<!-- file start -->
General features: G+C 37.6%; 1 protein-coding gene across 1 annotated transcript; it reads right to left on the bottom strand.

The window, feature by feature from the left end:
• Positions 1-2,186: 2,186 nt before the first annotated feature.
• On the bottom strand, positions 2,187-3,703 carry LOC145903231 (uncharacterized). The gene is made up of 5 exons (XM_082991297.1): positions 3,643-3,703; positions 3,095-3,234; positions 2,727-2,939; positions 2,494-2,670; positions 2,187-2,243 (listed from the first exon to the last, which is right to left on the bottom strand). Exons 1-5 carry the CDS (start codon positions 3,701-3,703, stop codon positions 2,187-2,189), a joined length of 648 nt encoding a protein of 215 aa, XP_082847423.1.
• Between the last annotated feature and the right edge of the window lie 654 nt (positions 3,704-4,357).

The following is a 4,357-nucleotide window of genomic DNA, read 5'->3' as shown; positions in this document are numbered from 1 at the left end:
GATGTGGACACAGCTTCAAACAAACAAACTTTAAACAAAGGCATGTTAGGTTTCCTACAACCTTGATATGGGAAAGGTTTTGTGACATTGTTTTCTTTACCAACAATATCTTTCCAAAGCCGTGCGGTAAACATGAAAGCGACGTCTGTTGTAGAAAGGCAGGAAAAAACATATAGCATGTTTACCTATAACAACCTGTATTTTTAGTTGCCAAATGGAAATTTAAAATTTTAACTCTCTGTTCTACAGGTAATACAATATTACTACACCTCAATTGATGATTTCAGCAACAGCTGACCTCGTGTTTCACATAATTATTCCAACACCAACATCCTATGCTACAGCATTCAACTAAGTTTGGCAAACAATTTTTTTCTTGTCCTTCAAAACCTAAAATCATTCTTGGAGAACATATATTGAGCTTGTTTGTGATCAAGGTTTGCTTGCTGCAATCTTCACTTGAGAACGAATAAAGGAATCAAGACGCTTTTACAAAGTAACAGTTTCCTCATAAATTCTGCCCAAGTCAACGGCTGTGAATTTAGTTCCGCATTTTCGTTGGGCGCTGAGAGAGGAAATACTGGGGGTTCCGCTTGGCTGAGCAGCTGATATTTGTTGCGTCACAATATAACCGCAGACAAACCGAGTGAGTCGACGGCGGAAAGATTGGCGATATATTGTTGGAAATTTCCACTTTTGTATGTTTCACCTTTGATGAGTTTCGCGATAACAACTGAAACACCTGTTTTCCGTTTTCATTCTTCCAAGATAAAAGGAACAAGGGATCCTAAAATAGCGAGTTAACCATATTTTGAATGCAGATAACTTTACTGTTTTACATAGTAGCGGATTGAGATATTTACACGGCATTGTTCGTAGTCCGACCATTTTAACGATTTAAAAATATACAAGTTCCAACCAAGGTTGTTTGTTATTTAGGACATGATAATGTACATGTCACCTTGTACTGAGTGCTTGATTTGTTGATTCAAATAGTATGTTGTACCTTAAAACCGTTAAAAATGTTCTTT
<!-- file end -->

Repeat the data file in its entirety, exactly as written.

General features: G+C 37.6%; 1 protein-coding gene across 1 annotated transcript; it reads right to left on the bottom strand.

The window, feature by feature from the left end:
• Positions 1-2,186: 2,186 nt before the first annotated feature.
• On the bottom strand, positions 2,187-3,703 carry LOC145903231 (uncharacterized). The gene is made up of 5 exons (XM_082991297.1): positions 3,643-3,703; positions 3,095-3,234; positions 2,727-2,939; positions 2,494-2,670; positions 2,187-2,243 (listed from the first exon to the last, which is right to left on the bottom strand). Exons 1-5 carry the CDS (start codon positions 3,701-3,703, stop codon positions 2,187-2,189), a joined length of 648 nt encoding a protein of 215 aa, XP_082847423.1.
• Between the last annotated feature and the right edge of the window lie 654 nt (positions 3,704-4,357).

The following is a 4,357-nucleotide window of genomic DNA, read 5'->3' as shown; positions in this document are numbered from 1 at the left end:
GATGTGGACACAGCTTCAAACAAACAAACTTTAAACAAAGGCATGTTAGGTTTCCTACAACCTTGATATGGGAAAGGTTTTGTGACATTGTTTTCTTTACCAACAATATCTTTCCAAAGCCGTGCGGTAAACATGAAAGCGACGTCTGTTGTAGAAAGGCAGGAAAAAACATATAGCATGTTTACCTATAACAACCTGTATTTTTAGTTGCCAAATGGAAATTTAAAATTTTAACTCTCTGTTCTACAGGTAATACAATATTACTACACCTCAATTGATGATTTCAGCAACAGCTGACCTCGTGTTTCACATAATTATTCCAACACCAACATCCTATGCTACAGCATTCAACTAAGTTTGGCAAACAATTTTTTTCTTGTCCTTCAAAACCTAAAATCATTCTTGGAGAACATATATTGAGCTTGTTTGTGATCAAGGTTTGCTTGCTGCAATCTTCACTTGAGAACGAATAAAGGAATCAAGACGCTTTTACAAAGTAACAGTTTCCTCATAAATTCTGCCCAAGTCAACGGCTGTGAATTTAGTTCCGCATTTTCGTTGGGCGCTGAGAGAGGAAATACTGGGGGTTCCGCTTGGCTGAGCAGCTGATATTTGTTGCGTCACAATATAACCGCAGACAAACCGAGTGAGTCGACGGCGGAAAGATTGGCGATATATTGTTGGAAATTTCCACTTTTGTATGTTTCACCTTTGATGAGTTTCGCGATAACAACTGAAACACCTGTTTTCCGTTTTCATTCTTCCAAGATAAAAGGAACAAGGGATCCTAAAATAGCGAGTTAACCATATTTTGAATGCAGATAACTTTACTGTTTTACATAGTAGCGGATTGAGATATTTACACGGCATTGTTCGTAGTCCGACCATTTTAACGATTTAAAAATATACAAGTTCCAACCAAGGTTGTTTGTTATTTAGGACATGATAATGTACATGTCACCTTGTACTGAGTGCTTGATTTGTTGATTCAAATAGTATGTTGTACCTTAAAACCGTTAAAAATGTTCTTT